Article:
3 key takeaways from Jeff Sessions' harrowing Monday press conference

AP

Attorney General Jeff Sessions spoke to reporters at the White House on Monday, hammering down on an oft-repeated promise from President Donald Trump to crack down on immigration by punishing "sanctuary cities," or cities that don't automatically detain immigrants just for being undocumented. 

On Monday, Sessions warned again that cities that refuse to detain undocumented immigrants will face consequences — apparently ignoring critics who argue that asking local law enforcement to enforce federal immigration law could violate the U.S. Constitution. 

Here's what you need to know about Sessions' latest comments:

1.  Sessions implied that crime would go down significantly if "sanctuary cities" deported immigrants for being undocumented — which is likely false.

Sessions spoke at the White House on Monday.Source: Andrew Harnik/AP
Sessions spoke at the White House on Monday.  Andrew Harnik/AP

"When cities and states refuse to help enforce immigration laws, our nation is less safe," Sessions said on Monday. He continued: 

Failure to deport aliens who are convicted of criminal offenses puts whole communities at risk, especially immigrant communities in the very sanctuary jurisdictions that seek to protect the perpetrators. DUIs, assaults, burglaries, drug crimes, gang rapes, crimes against children and murderers — countless Americans would be alive today and countless loved ones would not be grieving today if these policies of sanctuary cities were ended.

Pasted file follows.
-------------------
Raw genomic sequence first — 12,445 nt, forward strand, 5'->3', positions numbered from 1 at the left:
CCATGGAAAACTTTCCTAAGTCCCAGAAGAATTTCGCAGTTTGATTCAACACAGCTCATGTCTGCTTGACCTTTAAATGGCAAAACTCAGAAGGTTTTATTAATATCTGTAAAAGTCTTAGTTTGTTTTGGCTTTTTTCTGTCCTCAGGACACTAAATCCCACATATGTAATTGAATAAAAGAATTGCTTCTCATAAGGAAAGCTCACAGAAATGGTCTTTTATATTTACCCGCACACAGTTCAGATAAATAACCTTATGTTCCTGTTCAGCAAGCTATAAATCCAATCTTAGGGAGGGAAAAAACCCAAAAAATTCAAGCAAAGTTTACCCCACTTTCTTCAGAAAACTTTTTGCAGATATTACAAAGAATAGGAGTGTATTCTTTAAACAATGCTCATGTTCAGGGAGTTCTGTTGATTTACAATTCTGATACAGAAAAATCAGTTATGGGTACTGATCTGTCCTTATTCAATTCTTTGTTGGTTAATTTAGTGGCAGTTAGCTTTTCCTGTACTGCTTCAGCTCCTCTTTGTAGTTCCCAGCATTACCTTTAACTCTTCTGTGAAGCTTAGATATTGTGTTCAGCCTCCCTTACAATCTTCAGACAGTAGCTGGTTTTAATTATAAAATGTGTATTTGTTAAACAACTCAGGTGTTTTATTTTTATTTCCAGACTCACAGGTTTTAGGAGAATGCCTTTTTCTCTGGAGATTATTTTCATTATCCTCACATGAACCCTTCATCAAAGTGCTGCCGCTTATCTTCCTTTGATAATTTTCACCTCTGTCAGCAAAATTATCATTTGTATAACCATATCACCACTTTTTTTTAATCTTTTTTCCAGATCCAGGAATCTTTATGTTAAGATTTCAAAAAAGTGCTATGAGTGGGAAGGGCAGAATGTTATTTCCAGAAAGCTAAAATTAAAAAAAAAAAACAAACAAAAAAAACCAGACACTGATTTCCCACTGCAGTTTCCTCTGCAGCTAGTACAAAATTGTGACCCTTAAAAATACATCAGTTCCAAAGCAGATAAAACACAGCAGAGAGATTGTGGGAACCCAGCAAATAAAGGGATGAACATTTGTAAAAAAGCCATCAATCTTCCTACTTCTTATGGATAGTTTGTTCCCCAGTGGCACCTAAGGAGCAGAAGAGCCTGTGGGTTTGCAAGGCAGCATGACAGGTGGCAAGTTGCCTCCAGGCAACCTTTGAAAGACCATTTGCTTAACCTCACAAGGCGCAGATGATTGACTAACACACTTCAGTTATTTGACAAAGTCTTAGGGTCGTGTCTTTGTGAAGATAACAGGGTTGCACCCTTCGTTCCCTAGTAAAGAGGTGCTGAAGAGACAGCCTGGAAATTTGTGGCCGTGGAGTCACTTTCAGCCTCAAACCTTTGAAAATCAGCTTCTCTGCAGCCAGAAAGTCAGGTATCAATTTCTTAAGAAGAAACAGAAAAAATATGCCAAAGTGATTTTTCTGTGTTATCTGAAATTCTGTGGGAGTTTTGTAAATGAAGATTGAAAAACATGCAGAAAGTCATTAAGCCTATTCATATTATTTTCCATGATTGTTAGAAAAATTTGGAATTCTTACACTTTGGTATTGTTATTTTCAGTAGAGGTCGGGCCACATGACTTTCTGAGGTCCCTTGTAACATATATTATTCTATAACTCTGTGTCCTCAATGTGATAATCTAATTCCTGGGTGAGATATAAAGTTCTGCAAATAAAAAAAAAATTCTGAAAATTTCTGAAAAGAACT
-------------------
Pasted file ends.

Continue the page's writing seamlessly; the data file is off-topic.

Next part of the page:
But several studies have found that immigrants are far less likely to commit crimes than U.S.-born residents and, according to the libertarian Cato Institute, among U.S. residents between the ages of 18 and 54, 1.53% of native-born Americans are incarcerated, compared to just 0.85% of undocumented immigrants.

2. Sessions warned that the Justice Department will withhold DOJ grants from so-called sanctuary cities.

Sessions also said that the Department of Justice plans to deny federal funding to any cities that refuse to detain undocumented immigrants. "Moreover, the Department of Justice will require that jurisdictions seeking or applying for Department of Justice grants to certify compliance with [relevant laws] as a condition of receiving those awards," he said, according to ABC News.

DOJ grants go toward funding everything from police body cameras to officer trainings for deescalation techniques. Previously, Trump had warned that "sanctuary cites" could lose all federal funding, the Los Angeles Times reported in March, but on Monday, Sessions limited the repercussions to DOJ grants. 

3. Sessions urged Maryland not to become a sanctuary state.

Sessions called out the state of Maryland, in particular, which is currently considering legislation that would make the entire state a so-called "sanctuary" for undocumented immigrants, in what some lawmakers have said is a direct response to proposed Trump policies.

"That would be such a mistake," Sessions said on Monday, speaking about the proposed legislation, according to the Hill. "I would plead with the people of Maryland to understand this makes the state of Maryland more at risk for violence and crime, that it's not good policy." 

March 27, 2017, 5:21 p.m.: This story has been updated